Blood Clots and Surgery
Sunday, January 3, 2010
Blood Clots and Surgery
Clotting Risk Higher, Persists Longer Than Anyone Knew
It's no surprise to anyone that blood clots form more commonly following surgery, and plenty of strategies are in place to make sure they don't. Medicalese for this is venous thromboembolism or VTE, with two forms, DVT or deep vein thrombosis, and PE or pulmonary embolism, the usual suspects. But now a huge study in the British Medical Journal has shown that the risk of blood clot formation is much higher and lasts longer than was previously suspected: Duration and Magnitude of the Postoperative Risk of Venous Thromboembolism in Middle Aged Women: Prospective Cohort Study.
First of all, this study is astonishing because it is part of the 'Million Women Study,' an effort by the British national health service to collect health data on just about a million women with an average of of 55. Clearly, such a gigantic collection of statistics has a lot of power to discern trends, and that's just what happened here.
Researchers examined records of women having surgery and then looked at whether VTE occurred and when. What they found is that women were almost 70 times more likely to require hospitalization for VTE following inpatient surgery, and even outpatient surgery increased risk by a factor of 10. Risks were further stratified based on what type of surgery took place. Women who had hip or knee replacements were almost 220 times more likely to suffer a clot than women who hadn't had surgery, and this risk was highest during the three weeks following surgery but was still increased 12 weeks postoperatively.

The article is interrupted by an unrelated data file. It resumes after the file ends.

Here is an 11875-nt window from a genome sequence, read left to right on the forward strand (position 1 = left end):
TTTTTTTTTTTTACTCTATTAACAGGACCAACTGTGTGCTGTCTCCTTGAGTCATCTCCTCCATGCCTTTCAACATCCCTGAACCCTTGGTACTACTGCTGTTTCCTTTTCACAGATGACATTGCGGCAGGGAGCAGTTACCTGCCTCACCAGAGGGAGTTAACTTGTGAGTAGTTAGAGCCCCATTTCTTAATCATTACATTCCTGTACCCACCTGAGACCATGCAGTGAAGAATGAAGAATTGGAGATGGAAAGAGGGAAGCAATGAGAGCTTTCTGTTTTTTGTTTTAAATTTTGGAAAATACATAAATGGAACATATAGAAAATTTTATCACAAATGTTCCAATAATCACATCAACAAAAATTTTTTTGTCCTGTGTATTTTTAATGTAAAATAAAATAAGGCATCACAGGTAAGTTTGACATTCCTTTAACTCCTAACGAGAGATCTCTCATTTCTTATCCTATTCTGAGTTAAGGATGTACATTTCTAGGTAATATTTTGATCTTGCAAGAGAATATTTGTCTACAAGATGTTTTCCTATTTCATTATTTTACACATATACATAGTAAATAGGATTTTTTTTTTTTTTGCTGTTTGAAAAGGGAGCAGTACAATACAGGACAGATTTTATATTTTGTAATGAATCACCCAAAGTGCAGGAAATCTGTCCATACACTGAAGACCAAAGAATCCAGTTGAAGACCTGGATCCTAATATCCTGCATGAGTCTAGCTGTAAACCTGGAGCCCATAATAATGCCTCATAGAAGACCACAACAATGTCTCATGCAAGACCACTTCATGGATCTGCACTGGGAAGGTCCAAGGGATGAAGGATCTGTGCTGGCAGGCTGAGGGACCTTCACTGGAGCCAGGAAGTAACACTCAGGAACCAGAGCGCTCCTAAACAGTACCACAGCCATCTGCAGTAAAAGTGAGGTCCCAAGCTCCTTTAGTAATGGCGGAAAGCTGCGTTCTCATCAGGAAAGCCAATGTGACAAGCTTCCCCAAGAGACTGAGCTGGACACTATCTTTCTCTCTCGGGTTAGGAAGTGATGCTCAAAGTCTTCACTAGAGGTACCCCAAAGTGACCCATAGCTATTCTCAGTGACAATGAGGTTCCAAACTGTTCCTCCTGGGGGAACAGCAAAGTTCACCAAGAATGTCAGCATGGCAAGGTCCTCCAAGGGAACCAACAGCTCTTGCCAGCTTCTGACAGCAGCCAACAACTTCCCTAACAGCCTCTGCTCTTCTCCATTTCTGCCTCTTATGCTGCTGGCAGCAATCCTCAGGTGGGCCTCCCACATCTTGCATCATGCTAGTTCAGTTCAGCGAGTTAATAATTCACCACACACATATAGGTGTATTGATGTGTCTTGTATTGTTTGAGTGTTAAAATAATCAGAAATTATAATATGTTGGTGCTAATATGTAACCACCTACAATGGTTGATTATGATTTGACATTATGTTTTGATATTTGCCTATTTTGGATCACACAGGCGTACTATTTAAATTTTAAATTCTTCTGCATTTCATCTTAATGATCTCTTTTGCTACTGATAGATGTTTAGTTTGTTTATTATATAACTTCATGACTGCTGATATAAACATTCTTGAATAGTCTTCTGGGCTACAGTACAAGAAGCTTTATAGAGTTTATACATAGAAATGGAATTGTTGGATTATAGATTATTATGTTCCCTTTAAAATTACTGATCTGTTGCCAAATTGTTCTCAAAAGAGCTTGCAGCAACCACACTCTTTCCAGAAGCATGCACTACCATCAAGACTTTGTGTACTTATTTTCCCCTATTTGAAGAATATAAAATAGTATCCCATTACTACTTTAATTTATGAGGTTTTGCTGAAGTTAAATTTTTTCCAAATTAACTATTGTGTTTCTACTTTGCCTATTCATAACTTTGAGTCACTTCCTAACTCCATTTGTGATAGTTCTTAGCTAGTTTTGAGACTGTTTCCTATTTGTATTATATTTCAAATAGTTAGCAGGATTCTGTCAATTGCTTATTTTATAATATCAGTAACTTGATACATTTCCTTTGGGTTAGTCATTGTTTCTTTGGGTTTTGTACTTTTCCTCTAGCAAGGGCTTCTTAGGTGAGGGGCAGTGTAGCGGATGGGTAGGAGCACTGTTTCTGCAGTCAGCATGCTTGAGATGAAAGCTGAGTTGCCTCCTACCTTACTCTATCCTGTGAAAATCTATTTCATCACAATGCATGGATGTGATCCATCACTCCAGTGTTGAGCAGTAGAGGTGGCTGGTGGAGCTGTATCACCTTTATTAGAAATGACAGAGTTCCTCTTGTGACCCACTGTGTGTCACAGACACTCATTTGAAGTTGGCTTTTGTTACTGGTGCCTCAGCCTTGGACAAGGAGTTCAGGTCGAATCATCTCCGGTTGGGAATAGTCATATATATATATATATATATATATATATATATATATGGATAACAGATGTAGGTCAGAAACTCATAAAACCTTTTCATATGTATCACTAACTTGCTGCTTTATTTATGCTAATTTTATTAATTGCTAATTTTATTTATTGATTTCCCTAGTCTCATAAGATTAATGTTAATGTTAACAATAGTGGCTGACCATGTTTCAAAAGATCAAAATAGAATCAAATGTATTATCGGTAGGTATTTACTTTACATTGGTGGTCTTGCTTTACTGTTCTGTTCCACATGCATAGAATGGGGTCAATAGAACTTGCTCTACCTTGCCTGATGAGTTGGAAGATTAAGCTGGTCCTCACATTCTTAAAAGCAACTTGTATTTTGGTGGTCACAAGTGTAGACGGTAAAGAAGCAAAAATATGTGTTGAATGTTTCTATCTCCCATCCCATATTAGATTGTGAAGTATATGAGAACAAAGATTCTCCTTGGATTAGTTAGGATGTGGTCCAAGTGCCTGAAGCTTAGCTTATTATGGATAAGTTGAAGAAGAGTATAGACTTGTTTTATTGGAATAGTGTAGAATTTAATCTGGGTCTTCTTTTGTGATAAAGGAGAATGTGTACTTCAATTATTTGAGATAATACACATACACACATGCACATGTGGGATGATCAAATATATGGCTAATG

This is huge for many reasons. Most methods for decreasing the risk of blood clots, such as use of compression stockings and medications, are used while people are still in the hospital, but this study shows the risk remains high when discharge is almost certain to have taken place. As Rick points out, these observations argue for longer use of anticlotting medications, but that comes with risk, too.
What's needed are more studies to determine what the best duration of anticlotting medications and other strategies is, and whether newer drugs such as clopidogrel and dabigatran would be helpful. For now, people who've had surgery, and especially those who've had knee or hip replacements, need to be aware of symptoms they may develop that would point to the formation of a blood clot.
Symptoms of clot formation would depend on where the clot formed but could include excessive swelling of the legs, especially one or the other, excessive fatigue, or pain in the legs or chest. If you've had surgery recently and develop such problems seek immediate medical attention.
Other topics this week include transmission of the flu among those who live in the same house in NEJM, more autism than we thought in Morbidity and Mortality Weekly Report, and a lack of benefit to telemedicine in the ICU in JAMA. Until next week, y'all live well.